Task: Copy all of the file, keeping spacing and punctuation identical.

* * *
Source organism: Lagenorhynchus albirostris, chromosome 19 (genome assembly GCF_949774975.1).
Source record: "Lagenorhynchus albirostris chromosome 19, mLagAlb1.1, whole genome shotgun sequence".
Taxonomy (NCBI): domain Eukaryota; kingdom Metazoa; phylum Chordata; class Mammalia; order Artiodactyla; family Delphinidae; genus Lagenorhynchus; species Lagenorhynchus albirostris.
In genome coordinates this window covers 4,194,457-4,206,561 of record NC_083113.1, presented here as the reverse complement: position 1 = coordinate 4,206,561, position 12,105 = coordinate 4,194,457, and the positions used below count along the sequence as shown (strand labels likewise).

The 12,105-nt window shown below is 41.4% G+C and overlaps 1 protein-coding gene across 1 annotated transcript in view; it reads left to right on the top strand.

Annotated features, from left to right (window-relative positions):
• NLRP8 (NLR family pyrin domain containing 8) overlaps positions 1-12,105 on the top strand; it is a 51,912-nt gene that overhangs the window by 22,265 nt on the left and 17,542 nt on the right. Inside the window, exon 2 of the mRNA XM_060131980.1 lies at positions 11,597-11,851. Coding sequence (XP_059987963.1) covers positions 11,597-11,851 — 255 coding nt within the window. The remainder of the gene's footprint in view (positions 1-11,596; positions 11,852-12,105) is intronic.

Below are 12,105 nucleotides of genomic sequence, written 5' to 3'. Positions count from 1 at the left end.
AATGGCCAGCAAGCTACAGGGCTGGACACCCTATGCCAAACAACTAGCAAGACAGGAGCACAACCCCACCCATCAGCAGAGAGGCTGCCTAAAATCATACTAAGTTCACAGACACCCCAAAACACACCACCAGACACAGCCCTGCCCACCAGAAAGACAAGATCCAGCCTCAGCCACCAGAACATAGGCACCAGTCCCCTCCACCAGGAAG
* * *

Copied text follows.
Source organism: Lagenorhynchus albirostris, chromosome 19 (genome assembly GCF_949774975.1).
Source record: "Lagenorhynchus albirostris chromosome 19, mLagAlb1.1, whole genome shotgun sequence".
Taxonomy (NCBI): domain Eukaryota; kingdom Metazoa; phylum Chordata; class Mammalia; order Artiodactyla; family Delphinidae; genus Lagenorhynchus; species Lagenorhynchus albirostris.
In genome coordinates this window covers 4,194,457-4,206,561 of record NC_083113.1, presented here as the reverse complement: position 1 = coordinate 4,206,561, position 12,105 = coordinate 4,194,457, and the positions used below count along the sequence as shown (strand labels likewise).

The 12,105-nt window shown below is 41.4% G+C and overlaps 1 protein-coding gene across 1 annotated transcript in view; it reads left to right on the top strand.

Annotated features, from left to right (window-relative positions):
• NLRP8 (NLR family pyrin domain containing 8) overlaps positions 1-12,105 on the top strand; it is a 51,912-nt gene that overhangs the window by 22,265 nt on the left and 17,542 nt on the right. Inside the window, exon 2 of the mRNA XM_060131980.1 lies at positions 11,597-11,851. Coding sequence (XP_059987963.1) covers positions 11,597-11,851 — 255 coding nt within the window. The remainder of the gene's footprint in view (positions 1-11,596; positions 11,852-12,105) is intronic.

Below are 12,105 nucleotides of genomic sequence, written 5' to 3'. Positions count from 1 at the left end.
AATGGCCAGCAAGCTACAGGGCTGGACACCCTATGCCAAACAACTAGCAAGACAGGAGCACAACCCCACCCATCAGCAGAGAGGCTGCCTAAAATCATACTAAGTTCACAGACACCCCAAAACACACCACCAGACACAGCCCTGCCCACCAGAAAGACAAGATCCAGCCTCAGCCACCAGAACATAGGCACCAGTCCCCTCCACCAGGAAG